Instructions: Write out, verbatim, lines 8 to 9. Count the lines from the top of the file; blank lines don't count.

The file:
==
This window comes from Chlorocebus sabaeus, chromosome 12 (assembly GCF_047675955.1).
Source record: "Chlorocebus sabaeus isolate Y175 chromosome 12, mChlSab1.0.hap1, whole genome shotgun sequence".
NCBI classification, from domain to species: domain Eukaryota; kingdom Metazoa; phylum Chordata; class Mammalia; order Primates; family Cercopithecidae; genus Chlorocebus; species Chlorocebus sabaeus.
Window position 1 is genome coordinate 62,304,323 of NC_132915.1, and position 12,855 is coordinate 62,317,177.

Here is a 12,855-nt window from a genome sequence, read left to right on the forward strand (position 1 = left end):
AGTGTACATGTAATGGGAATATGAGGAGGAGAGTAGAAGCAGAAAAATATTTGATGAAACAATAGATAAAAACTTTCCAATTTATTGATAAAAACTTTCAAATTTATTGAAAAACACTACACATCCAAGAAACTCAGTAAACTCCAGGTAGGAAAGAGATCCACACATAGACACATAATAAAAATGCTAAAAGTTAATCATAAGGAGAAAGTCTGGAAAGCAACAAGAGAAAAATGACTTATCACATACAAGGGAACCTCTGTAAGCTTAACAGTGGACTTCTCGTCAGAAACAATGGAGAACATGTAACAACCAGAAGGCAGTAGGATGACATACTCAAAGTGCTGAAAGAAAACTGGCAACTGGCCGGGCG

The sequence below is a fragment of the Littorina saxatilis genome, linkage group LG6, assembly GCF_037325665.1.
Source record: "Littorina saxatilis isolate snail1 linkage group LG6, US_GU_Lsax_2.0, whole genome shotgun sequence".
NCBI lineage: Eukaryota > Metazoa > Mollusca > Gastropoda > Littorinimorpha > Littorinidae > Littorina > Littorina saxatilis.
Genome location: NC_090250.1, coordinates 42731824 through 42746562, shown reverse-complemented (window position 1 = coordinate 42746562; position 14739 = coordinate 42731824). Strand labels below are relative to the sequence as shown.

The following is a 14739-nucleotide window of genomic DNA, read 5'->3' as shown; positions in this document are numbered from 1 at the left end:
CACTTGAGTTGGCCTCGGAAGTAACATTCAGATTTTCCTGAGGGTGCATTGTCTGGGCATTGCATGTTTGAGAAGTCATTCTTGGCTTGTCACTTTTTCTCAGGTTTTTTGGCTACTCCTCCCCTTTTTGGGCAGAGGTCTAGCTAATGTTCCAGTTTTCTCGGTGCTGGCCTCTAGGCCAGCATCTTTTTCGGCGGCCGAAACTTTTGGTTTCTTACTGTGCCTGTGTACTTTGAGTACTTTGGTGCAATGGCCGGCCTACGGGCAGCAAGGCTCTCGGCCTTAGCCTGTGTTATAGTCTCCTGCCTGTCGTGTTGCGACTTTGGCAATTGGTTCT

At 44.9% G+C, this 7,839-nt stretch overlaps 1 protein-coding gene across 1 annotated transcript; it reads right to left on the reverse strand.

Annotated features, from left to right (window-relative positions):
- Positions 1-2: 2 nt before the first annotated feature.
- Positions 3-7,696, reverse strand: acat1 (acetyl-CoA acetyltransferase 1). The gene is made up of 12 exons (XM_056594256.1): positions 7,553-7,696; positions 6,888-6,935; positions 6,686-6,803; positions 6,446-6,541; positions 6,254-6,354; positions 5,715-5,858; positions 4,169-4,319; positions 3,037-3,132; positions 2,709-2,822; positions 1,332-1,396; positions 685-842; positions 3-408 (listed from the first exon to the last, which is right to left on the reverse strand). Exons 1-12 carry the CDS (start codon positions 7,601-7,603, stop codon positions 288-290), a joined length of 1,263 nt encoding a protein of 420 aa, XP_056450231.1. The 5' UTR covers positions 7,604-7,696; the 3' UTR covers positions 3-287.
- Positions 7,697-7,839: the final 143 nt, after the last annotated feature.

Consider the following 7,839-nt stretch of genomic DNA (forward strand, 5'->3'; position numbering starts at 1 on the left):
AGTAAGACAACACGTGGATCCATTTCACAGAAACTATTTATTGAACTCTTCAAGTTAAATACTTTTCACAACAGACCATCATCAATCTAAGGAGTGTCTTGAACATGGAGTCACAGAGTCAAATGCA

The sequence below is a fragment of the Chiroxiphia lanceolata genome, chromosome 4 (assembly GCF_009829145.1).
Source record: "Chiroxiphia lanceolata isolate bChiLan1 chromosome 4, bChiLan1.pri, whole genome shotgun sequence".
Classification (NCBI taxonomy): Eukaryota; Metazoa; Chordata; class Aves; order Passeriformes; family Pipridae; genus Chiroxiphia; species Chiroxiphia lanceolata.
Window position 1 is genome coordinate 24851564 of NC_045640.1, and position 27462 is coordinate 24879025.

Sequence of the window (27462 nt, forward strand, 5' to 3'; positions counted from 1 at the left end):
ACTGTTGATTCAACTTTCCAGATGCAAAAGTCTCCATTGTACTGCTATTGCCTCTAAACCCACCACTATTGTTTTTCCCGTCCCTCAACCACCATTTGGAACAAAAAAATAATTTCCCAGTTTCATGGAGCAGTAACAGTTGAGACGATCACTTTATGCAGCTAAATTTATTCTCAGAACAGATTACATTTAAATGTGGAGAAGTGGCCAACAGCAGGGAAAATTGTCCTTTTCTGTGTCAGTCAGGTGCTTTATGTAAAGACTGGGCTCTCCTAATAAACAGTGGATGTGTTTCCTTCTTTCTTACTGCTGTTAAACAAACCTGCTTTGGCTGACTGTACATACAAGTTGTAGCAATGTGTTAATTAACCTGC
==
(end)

Source record: "Littorina saxatilis isolate snail1 linkage group LG6, US_GU_Lsax_2.0, whole genome shotgun sequence".
NCBI lineage: Eukaryota > Metazoa > Mollusca > Gastropoda > Littorinimorpha > Littorinidae > Littorina > Littorina saxatilis.